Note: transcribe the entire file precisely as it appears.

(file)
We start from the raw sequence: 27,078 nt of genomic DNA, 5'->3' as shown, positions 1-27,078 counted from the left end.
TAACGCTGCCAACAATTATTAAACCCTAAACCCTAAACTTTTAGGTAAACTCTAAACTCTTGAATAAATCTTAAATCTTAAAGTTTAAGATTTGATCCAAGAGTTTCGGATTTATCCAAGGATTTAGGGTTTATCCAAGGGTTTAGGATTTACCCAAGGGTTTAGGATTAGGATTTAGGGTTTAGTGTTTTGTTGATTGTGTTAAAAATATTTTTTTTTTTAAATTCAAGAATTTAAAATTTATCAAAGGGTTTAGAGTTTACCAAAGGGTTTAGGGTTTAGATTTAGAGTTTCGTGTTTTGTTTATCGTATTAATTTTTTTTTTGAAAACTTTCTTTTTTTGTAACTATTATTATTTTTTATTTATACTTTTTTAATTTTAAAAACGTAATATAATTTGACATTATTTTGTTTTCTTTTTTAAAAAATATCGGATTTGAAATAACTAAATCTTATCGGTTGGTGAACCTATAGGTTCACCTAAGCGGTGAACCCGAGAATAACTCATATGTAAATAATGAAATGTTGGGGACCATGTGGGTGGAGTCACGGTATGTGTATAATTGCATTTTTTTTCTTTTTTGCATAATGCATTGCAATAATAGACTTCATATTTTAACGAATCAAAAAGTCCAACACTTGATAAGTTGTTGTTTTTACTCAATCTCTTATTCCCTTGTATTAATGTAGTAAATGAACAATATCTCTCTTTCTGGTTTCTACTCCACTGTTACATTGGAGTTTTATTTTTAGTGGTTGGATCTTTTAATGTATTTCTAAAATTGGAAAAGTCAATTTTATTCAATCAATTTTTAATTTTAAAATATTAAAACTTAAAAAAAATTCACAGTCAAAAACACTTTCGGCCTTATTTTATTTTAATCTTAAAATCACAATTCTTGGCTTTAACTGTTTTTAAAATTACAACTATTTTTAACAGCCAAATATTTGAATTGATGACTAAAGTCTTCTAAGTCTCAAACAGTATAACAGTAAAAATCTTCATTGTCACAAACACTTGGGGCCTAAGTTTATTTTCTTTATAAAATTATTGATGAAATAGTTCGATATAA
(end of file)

We start from the raw sequence: 27,078 nt of genomic DNA, 5'->3' as shown, positions 1-27,078 counted from the left end.
TAACGCTGCCAACAATTATTAAACCCTAAACCCTAAACTTTTAGGTAAACTCTAAACTCTTGAATAAATCTTAAATCTTAAAGTTTAAGATTTGATCCAAGAGTTTCGGATTTATCCAAGGATTTAGGGTTTATCCAAGGGTTTAGGATTTACCCAAGGGTTTAGGATTAGGATTTAGGGTTTAGTGTTTTGTTGATTGTGTTAAAAATATTTTTTTTTTTAAATTCAAGAATTTAAAATTTATCAAAGGGTTTAGAGTTTACCAAAGGGTTTAGGGTTTAGATTTAGAGTTTCGTGTTTTGTTTATCGTATTAATTTTTTTTTTGAAAACTTTCTTTTTTTGTAACTATTATTATTTTTTATTTATACTTTTTTAATTTTAAAAACGTAATATAATTTGACATTATTTTGTTTTCTTTTTTAAAAAATATCGGATTTGAAATAACTAAATCTTATCGGTTGGTGAACCTATAGGTTCACCTAAGCGGTGAACCCGAGAATAACTCATATGTAAATAATGAAATGTTGGGGACCATGTGGGTGGAGTCACGGTATGTGTATAATTGCATTTTTTTTCTTTTTTGCATAATGCATTGCAATAATAGACTTCATATTTTAACGAATCAAAAAGTCCAACACTTGATAAGTTGTTGTTTTTACTCAATCTCTTATTCCCTTGTATTAATGTAGTAAATGAACAATATCTCTCTTTCTGGTTTCTACTCCACTGTTACATTGGAGTTTTATTTTTAGTGGTTGGATCTTTTAATGTATTTCTAAAATTGGAAAAGTCAATTTTATTCAATCAATTTTTAATTTTAAAATATTAAAACTTAAAAAAAATTCACAGTCAAAAACACTTTCGGCCTTATTTTATTTTAATCTTAAAATCACAATTCTTGGCTTTAACTGTTTTTAAAATTACAACTATTTTTAACAGCCAAATATTTGAATTGATGACTAAAGTCTTCTAAGTCTCAAACAGTATAACAGTAAAAATCTTCATTGTCACAAACACTTGGGGCCTAAGTTTATTTTCTTTATAAAATTATTGATGAAATAGTTCGATATAA